Research has shown that educational programs on healthy relationships and marriages can help youth develop positive communication and conflict management skills and reduce their risks for intimate partner violence and teen pregnancy. In September – October 2019, the Jasper County 4-H Agent presented eight lessons from the “Relationship Smarts” curriculum to 106 students at Jasper County High School where at least 84 (94.4%) were in the ninth grade. Programming included approximately nine total contact hours with each student and was delivered over the course of nine days. Each meeting included hands-on learning activities and in-depth discussions that reinforced the program content presented. The lessons focused on maturity issues and values, attractions and infatuation, the foundations of healthy relationships, making clear decisions when faced with challenges, dating violence and breaking up, skills to improve communication and conflict management, and the impact of technology and social media on relationships and themselves.


A brief survey was administered to participants following the end of the program to assess changes in participants’ beliefs related to topics covered during the program and their confidence in their ability to use the skills learned. Of the 106 youth in the program, 93 (87.7%) completed the overall program evaluation survey. In general, a majority of the participants (75.9%) felt that they were either a little more confident or a lot more confident than before the program in establishing healthy relationships. When they were asked how likely they were to use the skills learned in this program, again a majority (82.8%) of the respondents reported they were very likely, likely, or somewhat likely to use the skills learned. In regards to how helpful the program was to the participants, a majority (60.9%) felt that it was either helpful or very helpful to them. Additionally, 37 or 40.2% of the youth reported that they would refer the program to their friends. In the end, 48.9% of the students felt better about themselves after completing the program. These results suggest that the program participants on average reported gaining awareness and understanding of what it means to have a healthy relationship and feeling more confident that they can use these skills and behaviors in their everyday lives. One teen shared that going through this program “will help me communicate with friends and family more, and it can help me with my relationship.” Another participant said “It helps you change as a person and gives you tips on how to maintain a good relationship and how to handle things.” One summarized his/her feelings by stating “I feel that this program will help me discover better and healthier relationships with my family and partners.” Additional positive comments included a student stating that “It will help me better explain and express my ideas, thoughts, and feelings to loved ones” while another added that “this program will help me know if I’m in a good relationship and have a better future.” Lastly, numerous students reported similar remarks in their evaluations with references to common themes such as making better choices in the future, identifying bad signs or red flags in a relationship, being able to identify abuse better, developing stronger coping skills, handling arguments in healthier ways, and being more aware of the dangers of what they post or share through text messages and online through social media.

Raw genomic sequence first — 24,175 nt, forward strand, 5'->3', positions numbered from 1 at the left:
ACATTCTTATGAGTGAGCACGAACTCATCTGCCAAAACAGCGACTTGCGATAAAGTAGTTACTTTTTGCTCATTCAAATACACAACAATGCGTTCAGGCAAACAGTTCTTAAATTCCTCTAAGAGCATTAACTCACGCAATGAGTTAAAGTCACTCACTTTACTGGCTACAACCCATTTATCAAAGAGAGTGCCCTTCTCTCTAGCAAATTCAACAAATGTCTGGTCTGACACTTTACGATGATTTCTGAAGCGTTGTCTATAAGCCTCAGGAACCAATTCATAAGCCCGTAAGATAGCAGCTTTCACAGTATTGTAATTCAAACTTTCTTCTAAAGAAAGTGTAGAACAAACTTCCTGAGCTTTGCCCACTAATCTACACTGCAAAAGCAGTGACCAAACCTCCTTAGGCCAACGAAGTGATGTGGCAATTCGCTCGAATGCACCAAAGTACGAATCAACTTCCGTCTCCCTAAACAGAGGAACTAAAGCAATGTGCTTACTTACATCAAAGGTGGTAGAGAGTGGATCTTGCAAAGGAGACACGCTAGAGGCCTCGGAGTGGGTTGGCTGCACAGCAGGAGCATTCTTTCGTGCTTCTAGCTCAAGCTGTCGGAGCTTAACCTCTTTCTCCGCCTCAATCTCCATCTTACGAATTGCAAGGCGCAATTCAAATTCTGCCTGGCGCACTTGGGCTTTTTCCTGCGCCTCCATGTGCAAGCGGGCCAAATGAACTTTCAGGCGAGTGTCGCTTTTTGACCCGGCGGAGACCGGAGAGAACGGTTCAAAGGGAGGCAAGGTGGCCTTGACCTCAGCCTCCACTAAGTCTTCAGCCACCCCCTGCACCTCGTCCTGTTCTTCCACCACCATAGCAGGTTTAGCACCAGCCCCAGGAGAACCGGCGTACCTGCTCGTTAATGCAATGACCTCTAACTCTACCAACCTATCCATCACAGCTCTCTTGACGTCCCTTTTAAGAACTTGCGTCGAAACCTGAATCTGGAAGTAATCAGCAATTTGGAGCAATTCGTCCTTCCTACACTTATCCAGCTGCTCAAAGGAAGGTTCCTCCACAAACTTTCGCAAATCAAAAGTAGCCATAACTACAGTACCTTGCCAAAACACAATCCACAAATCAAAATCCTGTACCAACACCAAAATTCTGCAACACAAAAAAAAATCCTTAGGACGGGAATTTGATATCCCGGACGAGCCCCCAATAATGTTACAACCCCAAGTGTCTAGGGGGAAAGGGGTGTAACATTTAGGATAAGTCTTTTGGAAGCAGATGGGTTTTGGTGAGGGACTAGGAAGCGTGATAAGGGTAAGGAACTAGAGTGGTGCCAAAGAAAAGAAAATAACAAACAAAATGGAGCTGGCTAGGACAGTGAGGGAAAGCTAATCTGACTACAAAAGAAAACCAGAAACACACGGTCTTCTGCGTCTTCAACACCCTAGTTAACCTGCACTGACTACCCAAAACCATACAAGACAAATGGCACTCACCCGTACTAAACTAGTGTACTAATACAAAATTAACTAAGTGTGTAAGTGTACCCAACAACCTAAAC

State Issue

Youth & Family Development


  • Year: 2020
  • Geographic Scope: County
  • County: Jasper
  • Location: College Station, Athens
  • Program Areas:
    • 4-H Youth
    • Family and Consumer Sciences


  • Hall, Kasey R.


CAES Collaborator(s)

  • Farner, Kristi N.
  • Futris, Ted G.

Non-CAES Collaborator(s)

  • Leia Rylee